Diversion of funds no surprise

The CIA suspected that Montesinos was involved in some illegal activities and was not surprised when informed of the diversion of funds, U.S. sources said. It continued doing business with him “because he solved problems, including problems he created himself,” one U.S. source told ICIJ.

The U.S. Embassy has provided Peru’s anti-corruption prosecutor with detailed information about the CIA’s payments to Montesinos in response to the Peruvian government’s wide-ranging investigations into Montesinos malfeasance. The prosecutor, Ana Cecilia Magallanes, has told U.S. officials that she has documents showing the diversion of SIN money, including the CIA payments, toward illegal activities. Sources would not elaborate on what those activities included, but the prosecutor said it did not appear that those monies were diverted into Montesinos personal accounts.

However, Peruvian prosecutors also allege that Montesinos collaborated with drug traffickers, who paid him and his associates protection money. After 10 years as the power behind Fujimori, Montesinos had at least $264 million deposited in foreign bank accounts in Switzerland, the United States, the Cayman Islands and other nations, Peru’s equivalent of attorney general, Nelly Calderon Navarro, announced in June.

According to U.S. embassy officials in Lima interviewed by ICIJ, the SIN’s narcotics intelligence unit was funded and assisted by both the CIA and the State Departments Bureau for International Narcotics and Law Enforcement. The State Departments share included $36,000 in 1996, $150,000 in 1997 and $25,000 in 1998, according to U.S. Embassy officials. In 1999, State withheld aid to the SIN because of congressional anger about reports that Montesinos was using the unit to gather intelligence on the regimes political opponents.

Three separate Peruvian military intelligence sources told ICIJ that surveillance equipment provided by the CIA for use in the drug war was instead used by the SIN to intercept the conversations of opposition political figures, journalists, businessmen and military officers suspected of disloyalty to the Fujimori regime. “Intelligence services” were sold to wealthy individuals, corporations or influential officers. A buyer could pay $1,000 to $2,500 per week to receive intercepts from the tapping of a single phone. Or, the military intelligence sources said, the wealthy buyers could pay spies to gather other information about individuals of their choosing.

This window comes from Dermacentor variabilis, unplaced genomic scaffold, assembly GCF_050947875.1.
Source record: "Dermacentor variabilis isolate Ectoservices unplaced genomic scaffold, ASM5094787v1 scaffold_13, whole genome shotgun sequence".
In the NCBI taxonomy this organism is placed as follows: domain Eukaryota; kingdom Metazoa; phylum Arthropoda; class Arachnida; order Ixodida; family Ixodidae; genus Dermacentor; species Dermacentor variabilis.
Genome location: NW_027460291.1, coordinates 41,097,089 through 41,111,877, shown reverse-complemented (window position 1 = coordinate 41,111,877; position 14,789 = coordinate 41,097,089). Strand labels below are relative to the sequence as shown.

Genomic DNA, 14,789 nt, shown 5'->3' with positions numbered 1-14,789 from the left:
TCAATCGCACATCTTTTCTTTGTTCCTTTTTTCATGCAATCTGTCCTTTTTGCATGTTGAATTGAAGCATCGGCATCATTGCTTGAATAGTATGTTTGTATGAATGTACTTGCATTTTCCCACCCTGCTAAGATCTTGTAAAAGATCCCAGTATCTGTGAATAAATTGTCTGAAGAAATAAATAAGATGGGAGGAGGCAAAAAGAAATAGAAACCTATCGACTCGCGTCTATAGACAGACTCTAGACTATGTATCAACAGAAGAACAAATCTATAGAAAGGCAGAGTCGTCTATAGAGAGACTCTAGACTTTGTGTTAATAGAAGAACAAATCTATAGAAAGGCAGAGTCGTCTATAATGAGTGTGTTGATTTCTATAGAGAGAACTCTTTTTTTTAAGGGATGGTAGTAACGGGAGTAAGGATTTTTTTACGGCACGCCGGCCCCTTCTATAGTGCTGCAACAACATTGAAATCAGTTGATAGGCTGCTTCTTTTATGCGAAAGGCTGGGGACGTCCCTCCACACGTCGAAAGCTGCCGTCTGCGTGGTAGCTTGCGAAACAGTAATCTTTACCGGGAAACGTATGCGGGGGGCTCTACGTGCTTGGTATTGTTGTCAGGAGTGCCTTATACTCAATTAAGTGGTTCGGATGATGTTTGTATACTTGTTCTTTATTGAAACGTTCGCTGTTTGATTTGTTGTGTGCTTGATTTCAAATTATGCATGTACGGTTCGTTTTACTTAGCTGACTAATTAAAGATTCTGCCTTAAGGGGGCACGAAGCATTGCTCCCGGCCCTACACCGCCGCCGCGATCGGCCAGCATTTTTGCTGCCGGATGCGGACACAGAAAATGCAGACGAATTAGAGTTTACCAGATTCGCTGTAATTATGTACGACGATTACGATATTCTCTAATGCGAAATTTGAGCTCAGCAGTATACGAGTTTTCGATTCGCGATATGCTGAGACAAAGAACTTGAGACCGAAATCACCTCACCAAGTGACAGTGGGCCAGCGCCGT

Support began in 1970s

The CIA began supporting Montesinos in the mid-1970s when he, as a middle-ranking Peruvian army officer, came to Washington on an unauthorized visit and handed over documents concerning Soviet arms deals with Peru. When the CIA learned of Montesinos double-dealing with Colombia’s FARC guerrillas, according to U.S. and Peruvian sources, it decided to try to bring him down.

The demise began with the mysterious release of a videotape showing Montesinos paying a $15,000 bribe to an opposition politician in September 2000. Hundreds of videotapes subsequently made public showed Montesinos and his subordinates paying off politicians, businessmen and journalists. Former military officers and civilian officials have since come forward to provide court testimony about the regimes involvement in bribery, arms and drug trafficking, and human rights violations including torture, espionage, extortion of political opponents and harassment of the press.

Peruvian military sources, speaking on condition of anonymity, told ICIJ that they believed that the CIA leaked some of the videotapes showing Montesinos dirty deals.

Fujimori, who was re-elected president in June 2000 and amended the Peruvian constitution in order to retain the office for nearly three presidential terms, fled to Japan, where he resigned from office on Nov. 20, 2000.